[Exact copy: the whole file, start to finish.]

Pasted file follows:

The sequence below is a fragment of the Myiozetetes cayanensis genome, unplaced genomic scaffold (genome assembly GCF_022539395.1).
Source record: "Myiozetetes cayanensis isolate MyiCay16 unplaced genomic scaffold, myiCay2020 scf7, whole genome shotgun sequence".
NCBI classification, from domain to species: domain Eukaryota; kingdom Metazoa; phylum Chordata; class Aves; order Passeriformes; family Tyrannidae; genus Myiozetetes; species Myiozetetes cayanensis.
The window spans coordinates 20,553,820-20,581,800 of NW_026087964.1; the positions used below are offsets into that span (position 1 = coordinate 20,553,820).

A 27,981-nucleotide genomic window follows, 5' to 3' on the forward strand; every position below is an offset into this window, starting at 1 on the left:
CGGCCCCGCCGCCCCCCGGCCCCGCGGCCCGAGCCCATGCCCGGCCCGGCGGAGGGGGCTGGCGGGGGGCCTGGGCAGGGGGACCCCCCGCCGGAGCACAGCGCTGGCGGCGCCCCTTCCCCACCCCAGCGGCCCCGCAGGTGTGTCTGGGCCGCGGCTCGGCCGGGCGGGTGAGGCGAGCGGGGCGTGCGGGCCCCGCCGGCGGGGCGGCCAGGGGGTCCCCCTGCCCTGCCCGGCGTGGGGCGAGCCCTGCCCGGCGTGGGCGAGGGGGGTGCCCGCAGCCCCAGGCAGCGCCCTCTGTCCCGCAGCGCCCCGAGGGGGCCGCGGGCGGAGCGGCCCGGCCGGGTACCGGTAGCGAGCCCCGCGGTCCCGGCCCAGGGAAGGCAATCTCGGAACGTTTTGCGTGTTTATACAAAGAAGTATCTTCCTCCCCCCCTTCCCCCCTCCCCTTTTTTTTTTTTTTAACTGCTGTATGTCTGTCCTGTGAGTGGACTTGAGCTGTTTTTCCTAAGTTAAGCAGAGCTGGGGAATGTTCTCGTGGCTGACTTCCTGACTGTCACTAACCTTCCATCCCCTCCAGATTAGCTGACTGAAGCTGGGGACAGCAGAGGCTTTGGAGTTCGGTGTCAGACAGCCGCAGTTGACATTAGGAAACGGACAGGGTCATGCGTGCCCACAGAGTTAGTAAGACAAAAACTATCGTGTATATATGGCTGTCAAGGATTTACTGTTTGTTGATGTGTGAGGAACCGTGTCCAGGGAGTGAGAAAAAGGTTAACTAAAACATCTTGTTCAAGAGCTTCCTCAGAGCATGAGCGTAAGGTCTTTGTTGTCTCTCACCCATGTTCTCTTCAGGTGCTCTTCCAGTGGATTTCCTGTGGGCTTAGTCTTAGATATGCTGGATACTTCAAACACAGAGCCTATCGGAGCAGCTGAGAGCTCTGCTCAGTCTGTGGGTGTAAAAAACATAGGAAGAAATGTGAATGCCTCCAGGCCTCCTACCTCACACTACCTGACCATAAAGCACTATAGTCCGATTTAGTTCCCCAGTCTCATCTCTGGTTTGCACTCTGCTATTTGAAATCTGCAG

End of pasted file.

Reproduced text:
The sequence below is a fragment of the Myiozetetes cayanensis genome, unplaced genomic scaffold (genome assembly GCF_022539395.1).
Source record: "Myiozetetes cayanensis isolate MyiCay16 unplaced genomic scaffold, myiCay2020 scf7, whole genome shotgun sequence".
NCBI classification, from domain to species: domain Eukaryota; kingdom Metazoa; phylum Chordata; class Aves; order Passeriformes; family Tyrannidae; genus Myiozetetes; species Myiozetetes cayanensis.
The window spans coordinates 20,553,820-20,581,800 of NW_026087964.1; the positions used below are offsets into that span (position 1 = coordinate 20,553,820).

A 27,981-nucleotide genomic window follows, 5' to 3' on the forward strand; every position below is an offset into this window, starting at 1 on the left:
CGGCCCCGCCGCCCCCCGGCCCCGCGGCCCGAGCCCATGCCCGGCCCGGCGGAGGGGGCTGGCGGGGGGCCTGGGCAGGGGGACCCCCCGCCGGAGCACAGCGCTGGCGGCGCCCCTTCCCCACCCCAGCGGCCCCGCAGGTGTGTCTGGGCCGCGGCTCGGCCGGGCGGGTGAGGCGAGCGGGGCGTGCGGGCCCCGCCGGCGGGGCGGCCAGGGGGTCCCCCTGCCCTGCCCGGCGTGGGGCGAGCCCTGCCCGGCGTGGGCGAGGGGGGTGCCCGCAGCCCCAGGCAGCGCCCTCTGTCCCGCAGCGCCCCGAGGGGGCCGCGGGCGGAGCGGCCCGGCCGGGTACCGGTAGCGAGCCCCGCGGTCCCGGCCCAGGGAAGGCAATCTCGGAACGTTTTGCGTGTTTATACAAAGAAGTATCTTCCTCCCCCCCTTCCCCCCTCCCCTTTTTTTTTTTTTTAACTGCTGTATGTCTGTCCTGTGAGTGGACTTGAGCTGTTTTTCCTAAGTTAAGCAGAGCTGGGGAATGTTCTCGTGGCTGACTTCCTGACTGTCACTAACCTTCCATCCCCTCCAGATTAGCTGACTGAAGCTGGGGACAGCAGAGGCTTTGGAGTTCGGTGTCAGACAGCCGCAGTTGACATTAGGAAACGGACAGGGTCATGCGTGCCCACAGAGTTAGTAAGACAAAAACTATCGTGTATATATGGCTGTCAAGGATTTACTGTTTGTTGATGTGTGAGGAACCGTGTCCAGGGAGTGAGAAAAAGGTTAACTAAAACATCTTGTTCAAGAGCTTCCTCAGAGCATGAGCGTAAGGTCTTTGTTGTCTCTCACCCATGTTCTCTTCAGGTGCTCTTCCAGTGGATTTCCTGTGGGCTTAGTCTTAGATATGCTGGATACTTCAAACACAGAGCCTATCGGAGCAGCTGAGAGCTCTGCTCAGTCTGTGGGTGTAAAAAACATAGGAAGAAATGTGAATGCCTCCAGGCCTCCTACCTCACACTACCTGACCATAAAGCACTATAGTCCGATTTAGTTCCCCAGTCTCATCTCTGGTTTGCACTCTGCTATTTGAAATCTGCAG